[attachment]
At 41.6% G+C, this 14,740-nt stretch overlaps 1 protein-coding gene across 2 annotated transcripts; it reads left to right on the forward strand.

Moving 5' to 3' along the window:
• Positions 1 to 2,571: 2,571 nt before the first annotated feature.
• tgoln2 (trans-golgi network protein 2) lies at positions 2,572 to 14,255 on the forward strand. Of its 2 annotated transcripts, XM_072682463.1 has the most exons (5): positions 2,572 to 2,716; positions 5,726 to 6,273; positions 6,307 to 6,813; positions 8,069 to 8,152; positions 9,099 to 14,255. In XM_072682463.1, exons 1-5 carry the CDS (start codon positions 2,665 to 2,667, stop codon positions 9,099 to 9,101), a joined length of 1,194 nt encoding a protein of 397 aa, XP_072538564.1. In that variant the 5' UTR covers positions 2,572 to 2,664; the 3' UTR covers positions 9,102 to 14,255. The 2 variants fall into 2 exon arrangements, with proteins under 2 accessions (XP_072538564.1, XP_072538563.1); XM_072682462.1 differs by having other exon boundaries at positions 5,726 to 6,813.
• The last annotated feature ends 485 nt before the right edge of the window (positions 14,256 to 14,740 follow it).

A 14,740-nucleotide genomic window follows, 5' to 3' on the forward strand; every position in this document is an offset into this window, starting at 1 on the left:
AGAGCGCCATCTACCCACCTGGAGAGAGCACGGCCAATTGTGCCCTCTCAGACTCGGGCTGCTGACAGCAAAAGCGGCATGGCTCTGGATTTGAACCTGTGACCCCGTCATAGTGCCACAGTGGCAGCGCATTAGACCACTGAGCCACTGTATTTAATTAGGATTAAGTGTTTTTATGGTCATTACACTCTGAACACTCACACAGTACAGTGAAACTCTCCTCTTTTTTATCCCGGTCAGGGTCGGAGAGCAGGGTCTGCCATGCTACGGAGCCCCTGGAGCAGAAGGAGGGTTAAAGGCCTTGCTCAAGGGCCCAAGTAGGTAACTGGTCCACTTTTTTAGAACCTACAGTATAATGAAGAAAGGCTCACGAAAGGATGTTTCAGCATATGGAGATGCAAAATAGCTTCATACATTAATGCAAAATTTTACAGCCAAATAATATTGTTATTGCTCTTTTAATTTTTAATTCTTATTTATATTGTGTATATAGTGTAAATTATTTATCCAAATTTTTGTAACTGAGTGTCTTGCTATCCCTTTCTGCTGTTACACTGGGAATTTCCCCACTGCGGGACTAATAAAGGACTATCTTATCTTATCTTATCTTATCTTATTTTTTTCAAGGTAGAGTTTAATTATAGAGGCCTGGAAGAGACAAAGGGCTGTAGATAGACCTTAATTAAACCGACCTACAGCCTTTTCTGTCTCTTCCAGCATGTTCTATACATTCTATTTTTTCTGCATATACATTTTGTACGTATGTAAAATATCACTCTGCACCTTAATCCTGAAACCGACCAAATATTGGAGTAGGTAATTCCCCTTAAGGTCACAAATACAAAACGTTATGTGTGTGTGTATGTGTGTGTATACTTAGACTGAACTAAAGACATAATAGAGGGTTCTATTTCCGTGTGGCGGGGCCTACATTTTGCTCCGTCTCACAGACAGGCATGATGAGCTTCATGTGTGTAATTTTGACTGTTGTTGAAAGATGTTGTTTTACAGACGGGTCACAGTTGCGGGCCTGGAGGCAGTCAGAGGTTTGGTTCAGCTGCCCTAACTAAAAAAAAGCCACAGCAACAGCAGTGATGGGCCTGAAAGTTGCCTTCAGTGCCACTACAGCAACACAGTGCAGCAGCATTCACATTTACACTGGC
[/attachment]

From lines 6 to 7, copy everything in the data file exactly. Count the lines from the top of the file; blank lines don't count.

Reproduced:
A 14,740-nucleotide genomic window follows, 5' to 3' on the forward strand; every position in this document is an offset into this window, starting at 1 on the left:
AGAGCGCCATCTACCCACCTGGAGAGAGCACGGCCAATTGTGCCCTCTCAGACTCGGGCTGCTGACAGCAAAAGCGGCATGGCTCTGGATTTGAACCTGTGACCCCGTCATAGTGCCACAGTGGCAGCGCATTAGACCACTGAGCCACTGTATTTAATTAGGATTAAGTGTTTTTATGGTCATTACACTCTGAACACTCACACAGTACAGTGAAACTCTCCTCTTTTTTATCCCGGTCAGGGTCGGAGAGCAGGGTCTGCCATGCTACGGAGCCCCTGGAGCAGAAGGAGGGTTAAAGGCCTTGCTCAAGGGCCCAAGTAGGTAACTGGTCCACTTTTTTAGAACCTACAGTATAATGAAGAAAGGCTCACGAAAGGATGTTTCAGCATATGGAGATGCAAAATAGCTTCATACATTAATGCAAAATTTTACAGCCAAATAATATTGTTATTGCTCTTTTAATTTTTAATTCTTATTTATATTGTGTATATAGTGTAAATTATTTATCCAAATTTTTGTAACTGAGTGTCTTGCTATCCCTTTCTGCTGTTACACTGGGAATTTCCCCACTGCGGGACTAATAAAGGACTATCTTATCTTATCTTATCTTATCTTATTTTTTTCAAGGTAGAGTTTAATTATAGAGGCCTGGAAGAGACAAAGGGCTGTAGATAGACCTTAATTAAACCGACCTACAGCCTTTTCTGTCTCTTCCAGCATGTTCTATACATTCTATTTTTTCTGCATATACATTTTGTACGTATGTAAAATATCACTCTGCACCTTAATCCTGAAACCGACCAAATATTGGAGTAGGTAATTCCCCTTAAGGTCACAAATACAAAACGTTATGTGTGTGTGTATGTGTGTGTATACTTAGACTGAACTAAAGACATAATAGAGGGTTCTATTTCCGTGTGGCGGGGCCTACATTTTGCTCCGTCTCACAGACAGGCATGATGAGCTTCATGTGTGTAATTTTGACTGTTGTTGAAAGATGTTGTTTTACAGACGGGTCACAGTTGCGGGCCTGGAGGCAGTCAGAGGTTTGGTTCAGCTGCCCTAACTAAAAAAAAGCCACAGCAACAGCAGTGATGGGCCTGAAAGTTGCCTTCAGTGCCACTACAGCAACACAGTGCAGCAGCATTCACATTTACACTGGC